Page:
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Tuesday, 9 November, 1999, 01:02 GMT
Heart drug offers hope to millions
Heart patient
High drug dose may save heart patients
A drug routinely given to patients with heart failure can significantly reduce the risk of hospitalisation and death if given in higher doses than are commonly used at present, research has found.

More than 10 million people in Europe suffer from heart failure and the majority of these patients will be admitted to hospital or die within the next five years.

The outlook is worse than for breast or prostate cancer sufferers.

In the UK, the current annual cost of heart failure to the NHS has been estimated to be close to 1bn.

But a study of the impact of the drug Lisinopril, also known as Zestril, has shown it can offer many patients new hope - if given in high doses.

Lisinopril, an ACE inhibitor, is commonly given to heart failure patients already, but in relatively low doses.

The Atlas (Assessment of Treatment with Lisinopril and Survival) study found the drug is much more effective if the dose is increased.

Patients are commonly given up to five milligrams of the drug. The Atlas study tested the impact of doses up to 35mg.

'Patients under-treated'

Dr Milton Packer, chairman of the Atlas steering committee, said: "When ACE inhibitors are used, they are usually used in lower doses than were shown to be beneficial in clinical studies.

"Atlas tells us that patients on low dose therapy may be under-treated and can benefit from a higher dose of the same drug, with little increase in side effects."

Dr Packer said if the results of Atlas were translated into clinical practice thousands of lives could be saved each year.

"Physicians who now commonly use low doses of ACE inhibitors will need to rethink their approach to using these valuable drugs," he said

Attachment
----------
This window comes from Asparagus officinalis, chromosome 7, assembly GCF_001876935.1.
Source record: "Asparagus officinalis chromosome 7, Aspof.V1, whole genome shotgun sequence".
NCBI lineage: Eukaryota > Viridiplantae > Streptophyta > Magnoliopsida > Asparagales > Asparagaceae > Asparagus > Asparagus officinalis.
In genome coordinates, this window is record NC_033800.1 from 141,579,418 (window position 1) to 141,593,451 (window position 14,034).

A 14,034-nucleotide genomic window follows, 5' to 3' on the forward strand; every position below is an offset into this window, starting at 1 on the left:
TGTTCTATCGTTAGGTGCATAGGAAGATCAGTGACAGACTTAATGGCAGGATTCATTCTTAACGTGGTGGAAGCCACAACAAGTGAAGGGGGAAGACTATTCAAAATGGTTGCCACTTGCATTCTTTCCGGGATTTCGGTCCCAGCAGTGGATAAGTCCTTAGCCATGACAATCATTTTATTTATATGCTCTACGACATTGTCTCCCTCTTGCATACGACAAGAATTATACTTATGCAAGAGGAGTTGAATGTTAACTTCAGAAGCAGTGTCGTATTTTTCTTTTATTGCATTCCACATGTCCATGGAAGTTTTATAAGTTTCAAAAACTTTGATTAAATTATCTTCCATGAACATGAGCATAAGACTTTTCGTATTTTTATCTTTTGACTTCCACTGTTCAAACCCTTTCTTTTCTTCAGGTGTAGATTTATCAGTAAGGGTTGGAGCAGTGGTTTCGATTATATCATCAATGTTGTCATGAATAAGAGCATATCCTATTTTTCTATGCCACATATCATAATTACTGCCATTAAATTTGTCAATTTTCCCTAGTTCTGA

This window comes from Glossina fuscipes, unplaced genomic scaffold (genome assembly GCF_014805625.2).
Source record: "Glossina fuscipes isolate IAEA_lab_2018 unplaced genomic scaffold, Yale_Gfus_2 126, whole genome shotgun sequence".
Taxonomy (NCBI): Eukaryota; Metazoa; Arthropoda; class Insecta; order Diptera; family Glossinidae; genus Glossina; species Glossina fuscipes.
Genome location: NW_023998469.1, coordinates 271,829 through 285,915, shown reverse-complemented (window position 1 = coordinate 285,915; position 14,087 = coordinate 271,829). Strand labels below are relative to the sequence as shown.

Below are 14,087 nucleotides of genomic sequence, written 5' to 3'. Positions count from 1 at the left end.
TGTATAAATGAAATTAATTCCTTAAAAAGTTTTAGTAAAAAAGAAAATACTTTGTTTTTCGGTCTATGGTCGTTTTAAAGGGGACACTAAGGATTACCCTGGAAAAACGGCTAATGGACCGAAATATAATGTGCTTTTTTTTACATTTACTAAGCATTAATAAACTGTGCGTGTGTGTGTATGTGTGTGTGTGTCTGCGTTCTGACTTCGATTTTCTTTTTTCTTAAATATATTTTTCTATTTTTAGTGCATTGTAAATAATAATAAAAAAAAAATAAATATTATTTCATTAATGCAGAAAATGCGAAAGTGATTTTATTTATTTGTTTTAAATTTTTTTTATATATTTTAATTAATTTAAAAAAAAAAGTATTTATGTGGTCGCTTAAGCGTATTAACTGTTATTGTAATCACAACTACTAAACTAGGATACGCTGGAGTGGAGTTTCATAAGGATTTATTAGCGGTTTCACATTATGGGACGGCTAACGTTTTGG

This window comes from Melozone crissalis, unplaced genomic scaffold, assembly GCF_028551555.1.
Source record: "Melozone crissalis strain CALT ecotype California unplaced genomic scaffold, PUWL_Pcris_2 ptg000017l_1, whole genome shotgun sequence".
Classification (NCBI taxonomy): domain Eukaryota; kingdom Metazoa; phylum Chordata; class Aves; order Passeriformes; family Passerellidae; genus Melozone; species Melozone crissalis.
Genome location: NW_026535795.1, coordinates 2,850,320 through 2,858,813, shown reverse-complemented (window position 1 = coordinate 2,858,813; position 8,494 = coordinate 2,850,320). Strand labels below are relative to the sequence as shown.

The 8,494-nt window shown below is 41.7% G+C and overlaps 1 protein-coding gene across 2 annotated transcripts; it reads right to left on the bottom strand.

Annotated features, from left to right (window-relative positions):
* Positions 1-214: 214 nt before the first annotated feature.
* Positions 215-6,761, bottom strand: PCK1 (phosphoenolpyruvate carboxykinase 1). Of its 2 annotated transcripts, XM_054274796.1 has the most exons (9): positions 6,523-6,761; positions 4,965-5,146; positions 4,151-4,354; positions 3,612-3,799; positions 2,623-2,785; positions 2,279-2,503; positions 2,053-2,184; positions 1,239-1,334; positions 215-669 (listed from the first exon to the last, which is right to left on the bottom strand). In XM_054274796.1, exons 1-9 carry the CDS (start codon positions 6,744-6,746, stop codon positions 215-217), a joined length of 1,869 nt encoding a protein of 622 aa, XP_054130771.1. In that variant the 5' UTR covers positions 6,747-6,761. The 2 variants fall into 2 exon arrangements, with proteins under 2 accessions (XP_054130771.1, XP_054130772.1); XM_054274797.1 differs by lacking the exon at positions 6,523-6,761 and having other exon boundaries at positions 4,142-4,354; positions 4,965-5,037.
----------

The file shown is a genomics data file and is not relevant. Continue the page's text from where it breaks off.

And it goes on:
Atlas is the largest study of its kind to evaluate the impact of different doses of an ACE inhibitor on death due to heart failure.

'High doses tolerated'

Results over three to five years from more than 3,000 patients in 19 countries showed that high dose lisinopril reduced the combined risk of death and hospitalisation by 12% compared with low dose.

High doses were well tolerated and most side effects observed were those known to be associated with ACE inhibitors.

About 150,000 heart failure patients are admitted to hospital in the UK each year, rising to 250,000 hospital episodes if repeat hospitalisations are included.

ACE inhibitors, or angiotensin-converting-enzyme inhibitors, are used to reduce high blood pressure, and to treat congestive heart failure in heart-attack patients.

Trials of another ACE inhibitor, ramipril, were stopped six months early in August after the drug was shown to reduce the risk of heart attacks and strokes in patients at risk of cardiovascular disease by between 20 and 30%.

See also:

20 Jul 99 | Health
Heart failure drug breakthrough
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